I got an email from a resident who wants a book which she would like me to sign, as a present for her partner, agreeing to meet me in the library tomorrow morning. Normally I would have dropped the book off at her home. Because I have temporarily run out of books, I dashed into the post office at North Tamborine and ‘borrowed’ one of the books I delivered yesterday, vowing to replace it on Friday, all being well.

 

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Book / 02.12.2019

When the books arrived on the mountain from China, I was relieved to discover that I could store 24 boxes of 10 books, in my hall cupboard. Today, I delivered the last box, containing six books, to a mountain customer. I am now, unexpectedly, left with no books for sale. The plan is for a handyman I know, who is as strong as an ox, to help bring another 24 boxes from the storage unit, on Friday. He doesn’t get here from Tasmania until Wednesday.

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Book / 16.11.2019

At a housewarming today, I caught up with a delightful Cornish man I have not seen for many years since he left the mountain. He had been shown my book by our hosts and wanted to buy two copies. One copy was for his sister’s two-year old grandson Miles, who lives in Cornwall. This is the second copy I know of, which was bought for a child. A third copy was bought with children in mind. These purchases echo a point I made in the introduction. “The book’s illustrations are ideal for children to explore or be shown, in short, they are for people of all ages to savour”. It is extremely gratifying to have this point borne out.

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Book / 13.11.2019

As expected, local sales, though not necessarily to tourists visiting the mountain, are the mainstay of my book sales. However, sales to libraries are clocking up, helped by the fact that their remit includes supporting Australian authors. I have contacted libraries along the Queensland coast – as a local author in South East Queensland and as a South East Queensland author elsewhere in the state. The library in Mount Isa, which is close to the Northern Territory border, has ordered a copy. Subsequently, I have contacted libraries in New South Wales to whom I describe myself as an Australian author, and today I received my first order from over the border. An advantage in selling my book to libraries is the multiple readership per copy.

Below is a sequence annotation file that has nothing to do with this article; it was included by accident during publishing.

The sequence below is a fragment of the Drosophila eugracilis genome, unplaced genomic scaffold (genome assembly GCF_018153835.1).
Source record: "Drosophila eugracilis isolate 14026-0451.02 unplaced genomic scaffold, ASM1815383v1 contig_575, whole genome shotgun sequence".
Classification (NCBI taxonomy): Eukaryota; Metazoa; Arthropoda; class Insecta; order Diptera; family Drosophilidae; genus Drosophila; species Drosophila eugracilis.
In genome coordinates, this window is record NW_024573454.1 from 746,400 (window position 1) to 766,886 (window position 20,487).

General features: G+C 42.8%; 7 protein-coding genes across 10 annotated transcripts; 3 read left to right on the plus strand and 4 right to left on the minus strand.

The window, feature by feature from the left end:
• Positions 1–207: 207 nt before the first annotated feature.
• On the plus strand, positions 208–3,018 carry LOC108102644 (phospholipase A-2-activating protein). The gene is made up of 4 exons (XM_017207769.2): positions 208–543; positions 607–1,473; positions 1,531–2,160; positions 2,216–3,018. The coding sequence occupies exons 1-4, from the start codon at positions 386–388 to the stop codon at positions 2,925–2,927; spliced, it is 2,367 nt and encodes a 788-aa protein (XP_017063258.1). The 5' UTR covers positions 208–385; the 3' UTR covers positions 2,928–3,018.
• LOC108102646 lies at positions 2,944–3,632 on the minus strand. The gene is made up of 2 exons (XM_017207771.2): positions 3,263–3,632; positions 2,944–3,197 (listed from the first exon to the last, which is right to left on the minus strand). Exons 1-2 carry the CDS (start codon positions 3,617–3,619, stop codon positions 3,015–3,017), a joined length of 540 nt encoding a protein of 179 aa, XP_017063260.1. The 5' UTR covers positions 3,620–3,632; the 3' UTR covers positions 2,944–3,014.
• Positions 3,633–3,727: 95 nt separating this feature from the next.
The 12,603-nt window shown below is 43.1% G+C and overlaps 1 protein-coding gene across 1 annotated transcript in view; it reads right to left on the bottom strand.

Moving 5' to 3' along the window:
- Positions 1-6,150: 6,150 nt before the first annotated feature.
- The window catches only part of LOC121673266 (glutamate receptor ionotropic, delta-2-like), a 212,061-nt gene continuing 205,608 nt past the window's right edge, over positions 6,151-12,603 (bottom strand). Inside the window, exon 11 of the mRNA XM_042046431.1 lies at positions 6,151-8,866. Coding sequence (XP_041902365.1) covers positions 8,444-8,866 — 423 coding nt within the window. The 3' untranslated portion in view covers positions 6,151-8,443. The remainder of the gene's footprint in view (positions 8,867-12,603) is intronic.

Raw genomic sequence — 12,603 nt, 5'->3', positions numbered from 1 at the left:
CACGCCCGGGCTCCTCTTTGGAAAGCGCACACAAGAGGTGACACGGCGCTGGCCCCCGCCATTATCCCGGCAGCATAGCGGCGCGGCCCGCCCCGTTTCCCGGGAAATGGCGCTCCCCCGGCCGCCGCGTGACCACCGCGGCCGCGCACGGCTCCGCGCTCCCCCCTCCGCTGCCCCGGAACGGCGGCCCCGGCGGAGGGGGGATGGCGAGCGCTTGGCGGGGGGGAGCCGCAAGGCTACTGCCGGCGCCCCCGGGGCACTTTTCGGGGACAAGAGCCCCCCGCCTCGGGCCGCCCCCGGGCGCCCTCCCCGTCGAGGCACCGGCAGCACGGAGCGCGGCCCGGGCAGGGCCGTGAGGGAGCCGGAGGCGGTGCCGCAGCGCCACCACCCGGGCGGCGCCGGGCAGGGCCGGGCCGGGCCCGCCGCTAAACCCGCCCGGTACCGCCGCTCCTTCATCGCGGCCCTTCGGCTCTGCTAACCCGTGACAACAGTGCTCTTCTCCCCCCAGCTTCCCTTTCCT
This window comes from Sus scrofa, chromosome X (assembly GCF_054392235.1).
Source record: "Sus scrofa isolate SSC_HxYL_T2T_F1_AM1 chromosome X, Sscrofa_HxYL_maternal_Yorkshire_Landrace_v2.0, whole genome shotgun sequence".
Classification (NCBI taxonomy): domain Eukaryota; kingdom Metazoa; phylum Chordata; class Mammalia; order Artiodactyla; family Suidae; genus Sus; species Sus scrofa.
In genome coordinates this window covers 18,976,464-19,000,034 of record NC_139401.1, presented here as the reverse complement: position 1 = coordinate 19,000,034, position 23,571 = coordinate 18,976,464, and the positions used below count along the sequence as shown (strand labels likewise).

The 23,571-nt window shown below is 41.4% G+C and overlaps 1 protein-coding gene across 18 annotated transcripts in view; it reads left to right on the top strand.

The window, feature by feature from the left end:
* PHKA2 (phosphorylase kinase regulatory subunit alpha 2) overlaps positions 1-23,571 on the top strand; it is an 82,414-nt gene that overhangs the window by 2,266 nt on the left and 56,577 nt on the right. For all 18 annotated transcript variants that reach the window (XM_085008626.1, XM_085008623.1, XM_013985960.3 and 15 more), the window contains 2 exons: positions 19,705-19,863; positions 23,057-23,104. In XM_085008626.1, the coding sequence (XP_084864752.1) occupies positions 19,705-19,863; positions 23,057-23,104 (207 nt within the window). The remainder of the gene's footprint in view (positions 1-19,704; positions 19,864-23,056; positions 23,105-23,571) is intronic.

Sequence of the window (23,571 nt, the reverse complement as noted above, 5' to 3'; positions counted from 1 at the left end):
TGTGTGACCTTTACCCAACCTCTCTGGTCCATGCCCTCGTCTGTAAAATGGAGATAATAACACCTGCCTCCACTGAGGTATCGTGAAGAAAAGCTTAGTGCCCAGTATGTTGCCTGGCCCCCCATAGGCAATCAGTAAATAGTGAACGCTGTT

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Book / 06.10.2019

Darryl Jones well and truly launched my book at the mountain’s Zamia Theatre in front of close to 60 people this afternoon. He recounted how his research into brush turkeys led him to the mountain over 30 years ago and that close observation of their mounds revealed previously unknown aspects of their mating behaviour. He exhorted people who buy the book to closely study its images before reading it, precisely because the images are the result of sustained observation. He spoke with a generosity of spirit about my work. The event was expertly compered by Janene Gardner, owner of Under the Greenwood Tree bookshop, who has officiated at innumerable book launches. She too had lovely things to say about the book and my project.

For me, the most important aspect of the launch was the atmosphere in the room, which, based on what I was told by those who were there, was exactly what I was after. I saw the launch of the book as an opportunity to have as many people as possible who contributed to it, attend and be acknowledged by the gathering. First and foremost was Jan Watson, the designer. Amanda Klaer read the book… Read Complete Text